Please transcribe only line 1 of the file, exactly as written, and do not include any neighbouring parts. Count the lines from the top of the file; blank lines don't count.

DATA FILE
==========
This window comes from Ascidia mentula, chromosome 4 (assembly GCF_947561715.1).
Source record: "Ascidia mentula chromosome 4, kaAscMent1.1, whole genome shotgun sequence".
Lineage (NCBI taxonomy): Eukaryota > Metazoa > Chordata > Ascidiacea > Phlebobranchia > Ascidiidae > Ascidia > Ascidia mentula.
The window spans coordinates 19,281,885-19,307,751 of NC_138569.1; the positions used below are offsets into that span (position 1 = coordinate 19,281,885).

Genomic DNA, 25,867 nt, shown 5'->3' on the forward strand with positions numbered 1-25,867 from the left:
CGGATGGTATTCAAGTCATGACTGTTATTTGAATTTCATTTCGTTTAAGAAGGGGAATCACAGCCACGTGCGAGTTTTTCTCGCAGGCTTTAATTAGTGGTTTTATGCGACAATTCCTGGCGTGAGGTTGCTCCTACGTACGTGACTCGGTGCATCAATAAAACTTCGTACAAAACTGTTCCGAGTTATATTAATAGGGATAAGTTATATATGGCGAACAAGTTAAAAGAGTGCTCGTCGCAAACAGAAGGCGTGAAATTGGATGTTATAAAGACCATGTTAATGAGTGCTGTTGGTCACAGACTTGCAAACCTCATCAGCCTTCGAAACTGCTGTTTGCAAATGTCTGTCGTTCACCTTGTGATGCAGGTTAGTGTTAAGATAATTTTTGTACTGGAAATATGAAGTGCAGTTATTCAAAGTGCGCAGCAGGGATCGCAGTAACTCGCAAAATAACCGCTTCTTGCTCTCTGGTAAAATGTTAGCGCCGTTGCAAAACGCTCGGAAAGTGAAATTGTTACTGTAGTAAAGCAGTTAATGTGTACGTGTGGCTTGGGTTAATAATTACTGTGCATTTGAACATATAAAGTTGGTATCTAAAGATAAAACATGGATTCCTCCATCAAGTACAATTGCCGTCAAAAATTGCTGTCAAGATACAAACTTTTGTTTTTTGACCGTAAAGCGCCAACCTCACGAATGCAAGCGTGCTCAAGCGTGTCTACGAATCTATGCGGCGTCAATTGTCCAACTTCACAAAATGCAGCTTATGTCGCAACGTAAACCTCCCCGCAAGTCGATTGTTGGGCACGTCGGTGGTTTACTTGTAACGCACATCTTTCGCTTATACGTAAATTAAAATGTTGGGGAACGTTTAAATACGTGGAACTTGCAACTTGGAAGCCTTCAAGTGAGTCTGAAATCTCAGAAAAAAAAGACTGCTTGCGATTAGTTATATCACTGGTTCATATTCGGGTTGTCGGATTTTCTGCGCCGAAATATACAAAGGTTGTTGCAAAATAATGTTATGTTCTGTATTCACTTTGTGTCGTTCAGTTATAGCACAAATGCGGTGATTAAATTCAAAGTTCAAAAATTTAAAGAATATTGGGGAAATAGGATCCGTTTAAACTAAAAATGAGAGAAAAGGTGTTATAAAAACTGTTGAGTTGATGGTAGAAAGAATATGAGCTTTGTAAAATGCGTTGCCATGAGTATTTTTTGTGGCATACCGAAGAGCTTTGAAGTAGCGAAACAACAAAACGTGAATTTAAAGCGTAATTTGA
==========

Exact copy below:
This window comes from Ascidia mentula, chromosome 4 (assembly GCF_947561715.1).